Since SSH keys are very long, we don’t actually type in SSH keys with a keyboard. Instead, your computer will store your SSH key and automatically use it when necessary. Once setup, authentication with SSH keys is usually faster than using a username and password because you don’t need to enter the details every time.

Generate a new SSH key pair

If you already have an SSH key pair, you can use that if you prefer.

  1. Open a terminal on Linux or macOS, or Git Bash on Windows.
  2. Generate a new ED25519 SSH key pair with your email.
    ssh-keygen -t ed25519 -C ""
  3. Next, you will be prompted to input a file path for your SSH key pair. Accept the defaults by pressing Enter on your keyboard.
  4. Once the path is decided, you will be prompted to input a password to secure your new SSH key pair. It’s a best practice to use a password, but it’s not required and you can skip creating it by pressing Enter twice.

Add the SSH key to your GitLab account

  1. Copy your public SSH key (filename ending in pub) to the clipboard by using one of the commands below depending on your Operating System:
    • macOS:
      pbcopy < ~/.ssh/
    • Linux (requires the xclip package):
      xclip -sel clip < ~/.ssh/
    • Git Bash on Windows:
      cat ~/.ssh/ | clip
  2. Visit your CSE GitLab account at
  3. Navigate to the SSH Keys by tapping on your avatar in the upper right corner and selecting Settings. Paste your public key into the Key field. Give it a title if it doesn’t have one already. Then, tap Add key.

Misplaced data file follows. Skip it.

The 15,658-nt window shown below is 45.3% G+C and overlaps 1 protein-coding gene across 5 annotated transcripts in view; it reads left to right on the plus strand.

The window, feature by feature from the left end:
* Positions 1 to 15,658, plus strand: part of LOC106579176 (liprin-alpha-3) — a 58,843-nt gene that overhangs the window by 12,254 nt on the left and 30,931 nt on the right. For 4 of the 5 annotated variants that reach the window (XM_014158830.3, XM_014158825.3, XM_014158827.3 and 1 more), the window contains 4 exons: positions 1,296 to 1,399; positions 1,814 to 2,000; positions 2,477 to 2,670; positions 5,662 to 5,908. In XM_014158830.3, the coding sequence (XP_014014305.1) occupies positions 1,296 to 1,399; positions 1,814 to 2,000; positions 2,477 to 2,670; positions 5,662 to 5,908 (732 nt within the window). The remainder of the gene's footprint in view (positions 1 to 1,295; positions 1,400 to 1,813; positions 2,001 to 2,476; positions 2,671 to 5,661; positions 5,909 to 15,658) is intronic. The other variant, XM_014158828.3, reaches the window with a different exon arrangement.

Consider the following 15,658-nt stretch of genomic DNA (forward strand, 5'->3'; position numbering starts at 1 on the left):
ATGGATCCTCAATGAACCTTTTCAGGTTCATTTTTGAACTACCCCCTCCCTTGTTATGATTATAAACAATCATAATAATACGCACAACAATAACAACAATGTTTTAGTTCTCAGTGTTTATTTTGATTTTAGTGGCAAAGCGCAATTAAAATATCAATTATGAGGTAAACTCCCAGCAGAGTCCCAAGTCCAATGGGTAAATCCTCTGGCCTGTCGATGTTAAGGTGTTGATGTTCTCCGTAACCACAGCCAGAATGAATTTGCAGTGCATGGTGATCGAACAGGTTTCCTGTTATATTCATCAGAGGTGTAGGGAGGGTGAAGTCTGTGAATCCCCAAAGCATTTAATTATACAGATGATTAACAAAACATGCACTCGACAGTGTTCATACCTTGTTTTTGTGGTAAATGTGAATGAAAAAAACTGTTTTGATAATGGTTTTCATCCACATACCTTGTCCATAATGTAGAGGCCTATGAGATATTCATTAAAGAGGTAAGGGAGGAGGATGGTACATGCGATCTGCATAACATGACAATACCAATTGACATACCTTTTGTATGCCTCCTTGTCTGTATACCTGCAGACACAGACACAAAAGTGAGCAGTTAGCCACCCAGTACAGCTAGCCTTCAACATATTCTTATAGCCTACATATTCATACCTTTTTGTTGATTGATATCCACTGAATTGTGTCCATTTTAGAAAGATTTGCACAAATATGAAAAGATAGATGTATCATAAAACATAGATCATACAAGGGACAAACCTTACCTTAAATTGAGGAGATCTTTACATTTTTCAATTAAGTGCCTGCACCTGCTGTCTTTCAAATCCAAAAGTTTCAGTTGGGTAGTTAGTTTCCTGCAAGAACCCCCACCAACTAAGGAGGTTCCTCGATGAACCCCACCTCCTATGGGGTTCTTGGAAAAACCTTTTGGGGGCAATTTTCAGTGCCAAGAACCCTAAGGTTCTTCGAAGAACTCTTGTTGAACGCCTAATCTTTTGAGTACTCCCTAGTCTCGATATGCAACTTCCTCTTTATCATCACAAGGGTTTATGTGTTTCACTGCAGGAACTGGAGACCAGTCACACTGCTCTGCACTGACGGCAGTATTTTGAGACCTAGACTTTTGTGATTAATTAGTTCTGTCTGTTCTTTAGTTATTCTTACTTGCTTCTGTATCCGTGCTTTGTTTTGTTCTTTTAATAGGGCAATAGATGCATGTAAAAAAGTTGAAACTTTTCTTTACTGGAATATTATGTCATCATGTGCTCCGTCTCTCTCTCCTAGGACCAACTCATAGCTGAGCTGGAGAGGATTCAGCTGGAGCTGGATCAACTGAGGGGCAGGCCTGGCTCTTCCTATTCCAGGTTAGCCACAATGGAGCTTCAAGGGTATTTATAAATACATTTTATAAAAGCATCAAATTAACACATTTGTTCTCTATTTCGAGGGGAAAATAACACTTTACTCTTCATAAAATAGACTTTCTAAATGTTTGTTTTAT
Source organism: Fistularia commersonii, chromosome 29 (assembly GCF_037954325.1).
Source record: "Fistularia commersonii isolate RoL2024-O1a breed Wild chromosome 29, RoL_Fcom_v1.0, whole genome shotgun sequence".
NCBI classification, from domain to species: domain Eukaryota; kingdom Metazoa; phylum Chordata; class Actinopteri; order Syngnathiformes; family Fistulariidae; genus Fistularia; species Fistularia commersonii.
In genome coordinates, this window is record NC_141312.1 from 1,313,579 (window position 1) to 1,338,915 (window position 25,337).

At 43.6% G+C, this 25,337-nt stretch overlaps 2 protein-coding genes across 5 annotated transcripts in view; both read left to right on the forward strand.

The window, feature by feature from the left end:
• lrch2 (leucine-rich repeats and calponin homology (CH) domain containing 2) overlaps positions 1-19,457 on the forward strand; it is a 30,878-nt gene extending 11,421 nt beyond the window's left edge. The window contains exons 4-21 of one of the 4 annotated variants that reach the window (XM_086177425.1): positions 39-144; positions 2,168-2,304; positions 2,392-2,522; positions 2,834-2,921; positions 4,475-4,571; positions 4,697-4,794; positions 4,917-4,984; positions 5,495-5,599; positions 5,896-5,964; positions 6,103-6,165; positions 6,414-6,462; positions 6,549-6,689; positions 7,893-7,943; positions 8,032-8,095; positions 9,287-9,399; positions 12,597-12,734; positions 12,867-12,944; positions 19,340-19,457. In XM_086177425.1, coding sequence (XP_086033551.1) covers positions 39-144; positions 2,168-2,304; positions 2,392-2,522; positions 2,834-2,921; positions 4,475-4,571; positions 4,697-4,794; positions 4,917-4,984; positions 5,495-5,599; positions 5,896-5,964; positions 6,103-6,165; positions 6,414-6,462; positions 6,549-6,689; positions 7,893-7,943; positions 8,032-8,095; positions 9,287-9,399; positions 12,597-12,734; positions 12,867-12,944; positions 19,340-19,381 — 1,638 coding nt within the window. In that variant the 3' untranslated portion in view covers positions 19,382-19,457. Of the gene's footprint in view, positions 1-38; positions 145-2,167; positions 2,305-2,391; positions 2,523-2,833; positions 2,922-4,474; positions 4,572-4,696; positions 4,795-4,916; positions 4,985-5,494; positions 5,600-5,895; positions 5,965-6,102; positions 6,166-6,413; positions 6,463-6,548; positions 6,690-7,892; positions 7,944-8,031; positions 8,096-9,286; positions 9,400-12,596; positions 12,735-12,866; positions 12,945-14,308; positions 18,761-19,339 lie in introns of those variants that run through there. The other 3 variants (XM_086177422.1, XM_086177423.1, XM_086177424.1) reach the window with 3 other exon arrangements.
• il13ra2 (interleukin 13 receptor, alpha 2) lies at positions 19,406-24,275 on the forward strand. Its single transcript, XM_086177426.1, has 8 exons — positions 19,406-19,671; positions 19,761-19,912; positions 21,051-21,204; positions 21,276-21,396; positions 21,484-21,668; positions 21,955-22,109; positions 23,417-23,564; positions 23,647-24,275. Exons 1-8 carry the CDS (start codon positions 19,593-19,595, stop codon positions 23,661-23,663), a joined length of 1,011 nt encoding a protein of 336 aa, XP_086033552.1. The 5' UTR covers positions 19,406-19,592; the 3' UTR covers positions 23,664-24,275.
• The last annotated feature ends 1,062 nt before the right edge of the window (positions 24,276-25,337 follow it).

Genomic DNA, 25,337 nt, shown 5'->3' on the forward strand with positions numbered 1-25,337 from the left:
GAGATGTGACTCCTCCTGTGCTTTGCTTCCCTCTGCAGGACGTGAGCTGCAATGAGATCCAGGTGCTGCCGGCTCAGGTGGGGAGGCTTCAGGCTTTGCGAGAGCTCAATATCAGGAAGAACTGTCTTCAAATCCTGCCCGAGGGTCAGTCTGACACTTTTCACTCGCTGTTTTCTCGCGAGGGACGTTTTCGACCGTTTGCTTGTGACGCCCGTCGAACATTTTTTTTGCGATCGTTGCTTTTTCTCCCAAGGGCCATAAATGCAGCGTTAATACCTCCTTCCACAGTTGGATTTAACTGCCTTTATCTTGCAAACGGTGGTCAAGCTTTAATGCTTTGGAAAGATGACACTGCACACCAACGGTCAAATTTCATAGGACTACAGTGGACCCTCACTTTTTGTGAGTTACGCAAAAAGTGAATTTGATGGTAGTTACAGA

IntelliJ is the integrated development environment (IDE) that we’ll be using in this course. If you’ve used jGRASP before, IntelliJ is its real-world, production-ready equivalent.

Download and install IntelliJ Community Edition. Then, open IntelliJ. During the first startup, IntelliJ will ask you to configure some editor settings. You can Skip Remaining and Set Defaults, or choose a color scheme and continue.

IntelliJ Welcome

After the initial setup steps are complete, you’ll be greeted by the welcome window. In the “Welcome to IntelliJ IDEA” window, tap the Configure dropdown in the bottom right corner and choose the Plugins menu item. From the “Plugins” window, we’ll need to install two plugins: Java Visualizer and Checkstyle-IDEA. After installing both plugins, restart IntelliJ.

IntelliJ Plugin Search

Configuring Checkstyle

Once IntelliJ has finished restarting, we’ll need to setup the Checkstyle plugin with course-specific settings.

From the welcome window, tap the Configure dropdown again but this time choose the Settings (Preferences on macOS) menu item. In the sidebar, tap on the Checkstyle item at the bottom of the list. From here, we have a few things to do.